Battle of Baekgang

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Battle of Baekgang
Map of the Battle of Baekgang.png
Date27–28 August 663 (Lunar calendar)
4–5 October 663 (Julian calendar)
Baengma River (Lower reaches of the Geum River), Korea
Result Silla and Tang victory.
Silla and Tang China Baekje and Yamato Japan
Commanders and leaders
  • 13,000 Tang troops
  • 170 Tang ships
  • Unknown number of Silla support cavalry
  • 42,000 Yamato troops
  • 800 Yamato ships
  • Unknown number of Baekje restoration troops
Casualties and losses
Unknown, but much lighter than opposing forces 400 ships; 10,000 troops; 1,000 horses
Battle of Baekgang
백강 전투
Revised RomanizationBaekgang jeontu
McCune–ReischauerPaekkang chŏnt'u

The Battle of Baekgang or Battle of Baekgang-gu, also known as Battle of Hakusukinoe (Japanese: 白村江の戦い, romanizedHakusuki-no-e no Tatakai / Hakusonkō no Tatakai)[a] in Japan, as Battle of Baijiangkou (Chinese: 白江口之战; Chinese: 白江口之戰; pinyin: Bāijiāngkǒu Zhīzhàn) in China, was a battle between Baekje restoration forces and their ally, Yamato Japan, against the allied forces of Silla and Tang China. The battle took place in the Baengma River (Korean백마강; Hanja白馬江) or Baek River (Korean: 백강; Hanja: 白江), which is the lower reach of the Geum River in Jeollabuk-do province, Korea. The Silla-Tang forces won a decisive victory, compelling Yamato Japan to withdraw completely from Korean affairs and crushing the Baekje restoration movement.[citation needed]


In the first half of the first millennium CE, the Korean Peninsula was divided into three kingdoms – Baekje, Silla, and Goguryeo. Despite sharing similar cultures and using mutually-intelligible languages (while the language of Silla is described in modern-day scholarship as Old Korean, the languages of Baekje and Goguryeo are poorly-attested; although contemporary records suggest that the languages of the three kingdoms were mutually-intelligible, some research suggests that, for instance, Baekje may have used two languages – one related to Silla's Old Korean and another linked to what is called Peninsular Japonic;[1] tradition and some contemporary sources indicate that Baekje and Goguryeo used the same language,[2] as Baekje is said by these sources to have been founded by migrants from Goguryeo[3]), these three kingdoms were rivals, and had engaged each other in wars for dominion over the peninsula for several centuries. In addition to the inter-Korean rivalry, Goguryeo had been engaged in frequent warfare with the Chinese Sui and Tang dynasties. While the three Korean kingdoms were not always military enemies, their alliances frequently shifted; a kingdom would become allies with one of the other two, only to later turn against that kingdom and (sometimes) become allies with the other kingdom against whom it had fought earlier. For example, Silla and Baekje would be allied against Goguryeo (as they were from the late 420s to the early 550s), and later Silla (or Baekje) would betray the other (as happened in 553, when Silla wrested control of the entire Han River basin from Baekje[4] ). By 660, this state of affairs had been going on for some 3–4 centuries.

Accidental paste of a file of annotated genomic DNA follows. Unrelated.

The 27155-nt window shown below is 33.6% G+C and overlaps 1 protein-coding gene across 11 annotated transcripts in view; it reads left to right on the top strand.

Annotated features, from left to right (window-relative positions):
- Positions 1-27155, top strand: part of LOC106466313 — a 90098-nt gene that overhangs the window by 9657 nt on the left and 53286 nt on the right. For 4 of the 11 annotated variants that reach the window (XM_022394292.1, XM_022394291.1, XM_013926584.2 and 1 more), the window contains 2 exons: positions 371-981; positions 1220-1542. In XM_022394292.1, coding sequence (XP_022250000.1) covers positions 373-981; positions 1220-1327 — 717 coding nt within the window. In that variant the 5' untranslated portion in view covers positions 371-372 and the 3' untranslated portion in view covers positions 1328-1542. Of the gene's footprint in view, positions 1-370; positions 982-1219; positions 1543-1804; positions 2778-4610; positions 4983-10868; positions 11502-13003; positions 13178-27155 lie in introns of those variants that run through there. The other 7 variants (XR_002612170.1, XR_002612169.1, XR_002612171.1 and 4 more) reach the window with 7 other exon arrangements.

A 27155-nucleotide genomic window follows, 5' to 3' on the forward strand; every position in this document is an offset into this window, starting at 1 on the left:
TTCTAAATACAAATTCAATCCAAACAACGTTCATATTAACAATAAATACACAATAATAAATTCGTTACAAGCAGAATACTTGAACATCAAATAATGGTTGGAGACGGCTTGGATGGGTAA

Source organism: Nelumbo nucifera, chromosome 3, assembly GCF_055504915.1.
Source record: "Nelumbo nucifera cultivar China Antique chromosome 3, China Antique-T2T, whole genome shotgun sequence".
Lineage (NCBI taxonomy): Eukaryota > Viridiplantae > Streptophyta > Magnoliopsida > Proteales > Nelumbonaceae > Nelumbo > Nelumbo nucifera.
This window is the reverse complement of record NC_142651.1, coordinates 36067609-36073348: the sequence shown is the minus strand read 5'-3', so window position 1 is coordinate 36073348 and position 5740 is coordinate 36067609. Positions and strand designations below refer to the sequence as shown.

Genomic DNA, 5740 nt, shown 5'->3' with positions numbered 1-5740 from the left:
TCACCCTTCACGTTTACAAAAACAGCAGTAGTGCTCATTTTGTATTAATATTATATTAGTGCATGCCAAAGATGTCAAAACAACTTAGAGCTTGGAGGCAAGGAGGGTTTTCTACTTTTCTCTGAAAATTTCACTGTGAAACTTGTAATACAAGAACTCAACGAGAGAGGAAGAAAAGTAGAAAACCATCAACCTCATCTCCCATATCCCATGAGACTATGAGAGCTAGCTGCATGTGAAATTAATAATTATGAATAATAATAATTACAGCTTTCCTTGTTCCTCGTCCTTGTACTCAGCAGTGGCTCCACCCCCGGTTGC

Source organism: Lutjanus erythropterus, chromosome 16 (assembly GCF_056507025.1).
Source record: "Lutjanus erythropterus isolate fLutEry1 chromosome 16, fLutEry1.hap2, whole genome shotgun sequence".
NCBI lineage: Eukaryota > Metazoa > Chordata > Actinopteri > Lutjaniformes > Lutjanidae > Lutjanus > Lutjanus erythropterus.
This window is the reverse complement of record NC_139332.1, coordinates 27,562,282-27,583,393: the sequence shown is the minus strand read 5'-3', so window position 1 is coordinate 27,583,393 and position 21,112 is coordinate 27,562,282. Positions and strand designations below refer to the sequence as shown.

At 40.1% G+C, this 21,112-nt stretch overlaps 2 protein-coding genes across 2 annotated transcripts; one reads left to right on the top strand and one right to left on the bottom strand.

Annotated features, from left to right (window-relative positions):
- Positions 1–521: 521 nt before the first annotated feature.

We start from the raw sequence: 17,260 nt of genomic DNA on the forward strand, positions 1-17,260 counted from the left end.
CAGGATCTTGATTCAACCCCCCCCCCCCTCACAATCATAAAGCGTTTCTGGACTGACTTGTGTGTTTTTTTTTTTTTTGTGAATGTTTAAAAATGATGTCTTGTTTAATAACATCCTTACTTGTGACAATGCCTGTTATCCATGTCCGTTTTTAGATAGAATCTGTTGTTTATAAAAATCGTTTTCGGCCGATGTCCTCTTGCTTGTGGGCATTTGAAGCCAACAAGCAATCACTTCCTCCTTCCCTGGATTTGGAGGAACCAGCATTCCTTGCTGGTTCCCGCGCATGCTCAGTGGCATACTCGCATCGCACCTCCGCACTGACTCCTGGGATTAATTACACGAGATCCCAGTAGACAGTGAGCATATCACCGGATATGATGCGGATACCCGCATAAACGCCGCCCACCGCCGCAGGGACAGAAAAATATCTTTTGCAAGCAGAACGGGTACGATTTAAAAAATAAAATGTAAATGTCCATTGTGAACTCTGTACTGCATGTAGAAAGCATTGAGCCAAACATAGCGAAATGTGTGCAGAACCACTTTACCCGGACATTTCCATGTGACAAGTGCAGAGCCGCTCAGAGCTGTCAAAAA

Silla had an ongoing alliance with the Tang dynasty dating roughly to the Tang rise to power in the 620s. The Tang made a series of assaults against Goguryeo, but was not conquer it yet. All the Tang invasions had been from the north attacking south. Tang decided that the best strategy might be to attack Goguryeo from both the northern front and a southern front simultaneously with their ally Silla. However, in order to do so, they (Tang and Silla) had to eliminate Baekje (at the time allied to Goguryeo) and secure a base of operations in southern Korea for a second front.[citation needed] The military campaign against Baekje began in 660.

Together, Silla and Tang invaded Baekje and effectively eliminated it when they captured the capital of Sabi, Baekje's last king Uija, and most of the royal family. Soon afterwards, however, the Baekje people revolted and threw off Silla and Tang rule in large areas of northern Baekje. The Baekje general Boksin attempted to take back the 40 lost counties still under Silla-Tang control. He also recalled Prince Buyeo Pung from Japan (a number of members of the Baekje royal family resided in Japan as hostages who mortgaged the alliance of Baekje with Japan), sent 100 Tang prisoners to the Yamato court, and requested military aid. General Boksin proclaimed Prince Buyeo Pung as the new king of Baekje. Although the restoration forces had some initial success against Tang and Silla troops, by 662, they were in serious trouble, and their area of control was confined to the fortress of Churyu and its immediate vicinity. As their situation went from bad to worse, Buyeo Pung had Boksin killed for fear of insurrection.[citation needed]

Baekje and Yamato Japan had been long-standing allies by this time, and their royal houses were related.[5] The fall of Baekje in 660 came as a terrible shock to the Yamato royal court. Empress Saimei said:

"We learn that in ancient times there have been cases of troops being asked for and assistance requested: to render help in emergencies, and to restore that which has been interrupted, is a manifestation of ordinary principles of right. The Land of Baekje, in its extremity, has come to us and placed itself in our hands. Our resolution in this matter is unshakable. We will give separate orders to our generals to advance at the same time by a hundred routes."[6]